London universities demand improved cycling infrastructure amidst recent deaths

By Salome von Stolzmann

LSE students and staff have written an open letter ahead of the mayoral elections in May, to petition the mayoral candidates for safer streets for London’s cyclists and pedestrians. The letter is a joint campaign from staff and students of various London universities prompted by the deaths of two female LSE staff members and a male postgraduate student at the London College of Contemporary Music in cycling accidents in 2023. 

The open letter urges mayoral candidates to “put a stop to cyclist and pedestrian deaths caused by motor vehicles in London by 2028, the end of the upcoming mayoral term; and bring forward the deadline from 2041 to 2032 for London’s Vision Zero, the city’s plan to eliminate all deaths in its transport system.” It has been signed by more than 700 individual students and staff members.

LSE has recently suffered another loss, with a female PhD student dying in a bicycle collision with a truck in Farringdon on 19 March.

The letter outlines that to make London a safer city for cyclists infrastructure must be improved, including redesigning junctions and building more protected bike lanes. Improvements would make cycling more accessible and equitable as currently children, women, and ethnic minorities are especially deterred from cycling by a lack of infrastructure.

The initiative stresses that cycling improves people’s mental and physical health, offering means for busy LSE students to lead a more balanced lifestyles, particularly during stressful periods. In addition, cycling contributes to reducing  air pollution and carbon emissions, furthering LSE’s sustainability efforts. Cycling will also allow students to save on TfL fares.

Peter, one of the organisers of the open letter has expressed his hope that making cycling in London safer will improve the LSE campus, “Last year, the LSE community lost two individuals who died while cycling. Safer cycling in London will directly affect the numerous LSE students, faculty and staff that cycle every day — and the many more who hesitate to cycle because of its associated risks. Increased active travel is essential to LSE’s ambitions to create a more healthy and sustainable campus.”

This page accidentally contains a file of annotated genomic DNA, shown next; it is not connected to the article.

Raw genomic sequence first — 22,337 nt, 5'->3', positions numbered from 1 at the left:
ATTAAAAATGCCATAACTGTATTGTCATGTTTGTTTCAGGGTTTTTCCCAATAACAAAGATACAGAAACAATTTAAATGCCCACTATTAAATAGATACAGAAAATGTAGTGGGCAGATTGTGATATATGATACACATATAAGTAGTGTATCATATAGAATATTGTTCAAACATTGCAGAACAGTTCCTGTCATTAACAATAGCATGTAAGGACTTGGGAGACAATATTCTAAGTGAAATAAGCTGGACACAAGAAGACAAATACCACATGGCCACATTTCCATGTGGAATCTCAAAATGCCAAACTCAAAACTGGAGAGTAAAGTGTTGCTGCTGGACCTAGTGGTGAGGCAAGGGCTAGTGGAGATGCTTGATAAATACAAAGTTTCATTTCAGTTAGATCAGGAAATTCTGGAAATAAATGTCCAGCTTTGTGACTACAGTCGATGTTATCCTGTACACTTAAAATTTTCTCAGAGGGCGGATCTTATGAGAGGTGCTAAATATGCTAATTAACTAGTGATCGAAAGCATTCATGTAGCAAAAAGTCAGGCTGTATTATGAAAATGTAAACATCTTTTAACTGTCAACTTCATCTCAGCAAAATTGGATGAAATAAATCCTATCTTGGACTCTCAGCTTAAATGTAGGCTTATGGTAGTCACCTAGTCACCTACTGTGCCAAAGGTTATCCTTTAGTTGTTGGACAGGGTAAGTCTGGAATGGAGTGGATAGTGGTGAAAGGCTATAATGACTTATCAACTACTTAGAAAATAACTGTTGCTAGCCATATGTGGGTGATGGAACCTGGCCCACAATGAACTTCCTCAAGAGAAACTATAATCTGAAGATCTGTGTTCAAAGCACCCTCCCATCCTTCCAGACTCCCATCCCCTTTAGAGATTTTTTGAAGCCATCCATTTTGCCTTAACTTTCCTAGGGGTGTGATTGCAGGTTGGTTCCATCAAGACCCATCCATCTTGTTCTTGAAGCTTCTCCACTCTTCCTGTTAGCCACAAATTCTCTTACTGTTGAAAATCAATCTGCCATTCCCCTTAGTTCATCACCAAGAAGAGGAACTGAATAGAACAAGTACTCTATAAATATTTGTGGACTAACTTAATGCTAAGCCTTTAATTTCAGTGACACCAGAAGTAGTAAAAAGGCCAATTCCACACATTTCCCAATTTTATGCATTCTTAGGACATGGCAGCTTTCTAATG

Elizabeth Robinson, Director of the Grantham Research Institute on Climate Change and the Environment at the LSE, said:

“London’s streets are still too dangerous for cyclists, and we need to see action.

“Last year we were devastated when LSE lost two of our colleagues whilst cycling. They were taken from this world far too soon.

“I am calling on the next Mayor of London to prioritise cycling safety as a matter of urgent importance.”

Anika Heckwolf, Policy Analyst at the Grantham Research Institute on Climate Change and the Environment at the LSE, said:

“To keep cyclists safe and to enable more Londoners to enjoy the benefits of cycling, the next Mayor of London must make cycling safety in London a top priority.

It is great that TFL already has a plan to eliminate cycling deaths but 2041 is far too late. We need to make cycling in London safe today.

Salome covers a London-wide campaign for safer cycling following the deaths of several university staff and students.


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